Hats of the Old West

Following is a sampling of the hats popular in the old west between the Civil War and the end of the century.
The derby or bowler was the hat of the old west except for cowboys and others who lived in the saddle. A primitive hard hat for the railroad worker, and stylish for the man about town, it was the hat of choice from the 1870's until after WW I.
planter's hat Planter's Hat:
The planter's hat was a popular choice in the south from well before the civil war. Appropriate for the re-enactor from the fur trade era into this century. The straw version can be found in shops today.
Although it never really became popular north of the border, many features were adopted for the familiar cowboy hat.
slouch hat Slouch Hat:
The slouch hat was a civilian version of the Kossuth hat worn on both sides during the war. It was popular in black and sometimes brown. Any color not issued by the military would do.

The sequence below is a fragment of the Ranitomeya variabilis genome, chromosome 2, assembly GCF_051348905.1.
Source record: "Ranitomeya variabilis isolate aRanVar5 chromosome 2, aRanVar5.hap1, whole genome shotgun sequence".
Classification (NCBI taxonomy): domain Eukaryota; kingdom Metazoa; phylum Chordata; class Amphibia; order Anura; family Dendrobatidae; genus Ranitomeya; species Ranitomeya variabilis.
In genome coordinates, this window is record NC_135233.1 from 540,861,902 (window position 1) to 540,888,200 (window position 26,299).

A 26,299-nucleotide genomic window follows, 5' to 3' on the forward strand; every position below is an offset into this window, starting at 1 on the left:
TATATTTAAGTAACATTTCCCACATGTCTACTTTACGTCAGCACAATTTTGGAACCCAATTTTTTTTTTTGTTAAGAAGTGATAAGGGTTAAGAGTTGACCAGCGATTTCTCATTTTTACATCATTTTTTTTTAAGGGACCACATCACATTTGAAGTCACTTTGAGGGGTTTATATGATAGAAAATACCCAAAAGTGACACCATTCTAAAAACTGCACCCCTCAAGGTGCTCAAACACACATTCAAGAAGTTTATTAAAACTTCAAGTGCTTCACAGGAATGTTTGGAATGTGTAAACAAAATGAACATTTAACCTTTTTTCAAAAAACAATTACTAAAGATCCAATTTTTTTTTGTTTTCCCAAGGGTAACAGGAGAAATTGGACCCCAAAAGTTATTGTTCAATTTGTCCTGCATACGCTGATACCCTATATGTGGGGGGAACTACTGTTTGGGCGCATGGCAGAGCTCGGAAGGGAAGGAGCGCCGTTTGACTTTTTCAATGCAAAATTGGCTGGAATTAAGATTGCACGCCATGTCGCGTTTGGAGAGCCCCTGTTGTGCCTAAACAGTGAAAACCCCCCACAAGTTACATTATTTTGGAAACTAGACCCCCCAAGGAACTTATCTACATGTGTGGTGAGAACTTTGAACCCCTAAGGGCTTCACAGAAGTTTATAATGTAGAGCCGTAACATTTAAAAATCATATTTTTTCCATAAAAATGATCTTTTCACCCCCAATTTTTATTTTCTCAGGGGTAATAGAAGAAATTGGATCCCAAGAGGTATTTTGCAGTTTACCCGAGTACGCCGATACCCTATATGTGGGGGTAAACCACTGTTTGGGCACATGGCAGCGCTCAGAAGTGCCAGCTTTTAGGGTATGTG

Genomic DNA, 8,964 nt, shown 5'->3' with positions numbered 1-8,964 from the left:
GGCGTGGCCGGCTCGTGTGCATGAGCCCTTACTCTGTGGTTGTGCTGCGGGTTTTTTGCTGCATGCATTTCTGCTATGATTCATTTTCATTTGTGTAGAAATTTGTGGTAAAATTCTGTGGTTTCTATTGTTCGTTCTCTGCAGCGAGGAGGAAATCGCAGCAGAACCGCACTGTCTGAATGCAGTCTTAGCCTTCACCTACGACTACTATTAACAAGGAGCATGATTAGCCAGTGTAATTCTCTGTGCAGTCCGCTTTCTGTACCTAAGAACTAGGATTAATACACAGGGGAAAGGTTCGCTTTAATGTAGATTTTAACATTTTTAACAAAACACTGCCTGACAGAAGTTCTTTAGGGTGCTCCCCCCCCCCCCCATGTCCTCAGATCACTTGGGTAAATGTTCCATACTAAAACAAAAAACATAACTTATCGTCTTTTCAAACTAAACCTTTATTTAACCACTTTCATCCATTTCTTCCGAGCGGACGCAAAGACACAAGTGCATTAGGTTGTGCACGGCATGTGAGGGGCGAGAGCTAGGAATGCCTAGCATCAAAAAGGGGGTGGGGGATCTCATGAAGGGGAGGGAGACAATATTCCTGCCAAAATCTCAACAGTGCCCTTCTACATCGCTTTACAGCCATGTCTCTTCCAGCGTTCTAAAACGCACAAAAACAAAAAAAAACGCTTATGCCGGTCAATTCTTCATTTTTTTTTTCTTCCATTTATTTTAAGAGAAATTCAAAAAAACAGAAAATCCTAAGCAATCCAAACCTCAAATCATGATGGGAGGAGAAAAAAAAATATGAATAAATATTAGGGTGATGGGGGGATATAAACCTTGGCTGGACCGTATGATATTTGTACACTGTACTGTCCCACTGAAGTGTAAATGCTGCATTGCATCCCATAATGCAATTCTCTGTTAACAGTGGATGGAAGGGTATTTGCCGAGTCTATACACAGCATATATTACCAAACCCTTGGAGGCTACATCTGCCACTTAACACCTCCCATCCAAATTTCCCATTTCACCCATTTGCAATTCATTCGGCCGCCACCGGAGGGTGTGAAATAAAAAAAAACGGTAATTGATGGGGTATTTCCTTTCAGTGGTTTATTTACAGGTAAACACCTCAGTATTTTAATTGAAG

The silk topper was for "gents" and formal wear. In the cowboy era of the west, it never had the widespread acceptance of the beaver felt top hat which dominated fashion both in Europe and America during the first half of the century. The beaver version influences our vison of both the Artful Dodger and Ben Rumson. It was totally impractical for a horseman and frequent target for more dangerous missles than snowballs. Ben Thompson felt threatened when someone tried to shoot his off. The prankster never had another opportunity to try.
Top Hat
wool hat Wool Felt:
Cheap and serviceable, wool felt hats were widely used, especially by homesteaders and laborers.


Stetson Stetson
Montana Peak
John Stetson was one of the most successful marketing men of the age. He started a modern factory producing hats, and replacing the old cottage industry hat. The coast to coast railroad made distribution practical.

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